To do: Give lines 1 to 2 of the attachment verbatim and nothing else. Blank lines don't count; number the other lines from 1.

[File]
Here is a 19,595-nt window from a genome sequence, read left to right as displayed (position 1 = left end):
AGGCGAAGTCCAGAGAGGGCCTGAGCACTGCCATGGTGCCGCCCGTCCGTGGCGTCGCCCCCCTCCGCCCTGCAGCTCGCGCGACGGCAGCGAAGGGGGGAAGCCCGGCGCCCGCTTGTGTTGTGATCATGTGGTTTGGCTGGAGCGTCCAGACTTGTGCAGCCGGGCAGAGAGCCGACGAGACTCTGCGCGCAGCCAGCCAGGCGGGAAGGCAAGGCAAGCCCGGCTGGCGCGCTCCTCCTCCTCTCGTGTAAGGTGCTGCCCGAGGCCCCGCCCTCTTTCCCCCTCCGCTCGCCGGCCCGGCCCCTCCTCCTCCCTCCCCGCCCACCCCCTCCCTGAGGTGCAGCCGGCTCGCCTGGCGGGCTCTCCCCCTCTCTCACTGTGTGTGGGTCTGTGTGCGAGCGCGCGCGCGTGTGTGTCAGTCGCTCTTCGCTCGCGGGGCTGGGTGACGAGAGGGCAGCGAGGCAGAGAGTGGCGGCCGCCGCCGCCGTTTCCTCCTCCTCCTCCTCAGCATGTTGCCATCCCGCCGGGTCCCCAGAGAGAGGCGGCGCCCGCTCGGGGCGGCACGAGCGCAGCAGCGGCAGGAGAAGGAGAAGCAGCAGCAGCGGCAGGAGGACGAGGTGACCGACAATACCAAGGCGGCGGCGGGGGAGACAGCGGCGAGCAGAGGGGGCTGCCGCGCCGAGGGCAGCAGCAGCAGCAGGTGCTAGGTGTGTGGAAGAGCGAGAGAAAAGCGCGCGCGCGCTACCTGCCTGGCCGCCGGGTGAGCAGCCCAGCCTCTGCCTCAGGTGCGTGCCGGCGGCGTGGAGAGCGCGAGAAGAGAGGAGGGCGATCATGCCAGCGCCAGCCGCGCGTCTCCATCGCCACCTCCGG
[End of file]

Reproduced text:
Here is a 19,595-nt window from a genome sequence, read left to right as displayed (position 1 = left end):
AGGCGAAGTCCAGAGAGGGCCTGAGCACTGCCATGGTGCCGCCCGTCCGTGGCGTCGCCCCCCTCCGCCCTGCAGCTCGCGCGACGGCAGCGAAGGGGGGAAGCCCGGCGCCCGCTTGTGTTGTGATCATGTGGTTTGGCTGGAGCGTCCAGACTTGTGCAGCCGGGCAGAGAGCCGACGAGACTCTGCGCGCAGCCAGCCAGGCGGGAAGGCAAGGCAAGCCCGGCTGGCGCGCTCCTCCTCCTCTCGTGTAAGGTGCTGCCCGAGGCCCCGCCCTCTTTCCCCCTCCGCTCGCCGGCCCGGCCCCTCCTCCTCCCTCCCCGCCCACCCCCTCCCTGAGGTGCAGCCGGCTCGCCTGGCGGGCTCTCCCCCTCTCTCACTGTGTGTGGGTCTGTGTGCGAGCGCGCGCGCGTGTGTGTCAGTCGCTCTTCGCTCGCGGGGCTGGGTGACGAGAGGGCAGCGAGGCAGAGAGTGGCGGCCGCCGCCGCCGTTTCCTCCTCCTCCTCCTCAGCATGTTGCCATCCCGCCGGGTCCCCAGAGAGAGGCGGCGCCCGCTCGGGGCGGCACGAGCGCAGCAGCGGCAGGAGAAGGAGAAGCAGCAGCAGCGGCAGGAGGACGAGGTGACCGACAATACCAAGGCGGCGGCGGGGGAGACAGCGGCGAGCAGAGGGGGCTGCCGCGCCGAGGGCAGCAGCAGCAGCAGGTGCTAGGTGTGTGGAAGAGCGAGAGAAAAGCGCGCGCGCGCTACCTGCCTGGCCGCCGGGTGAGCAGCCCAGCCTCTGCCTCAGGTGCGTGCCGGCGGCGTGGAGAGCGCGAGAAGAGAGGAGGGCGATCATGCCAGCGCCAGCCGCGCGTCTCCATCGCCACCTCCGG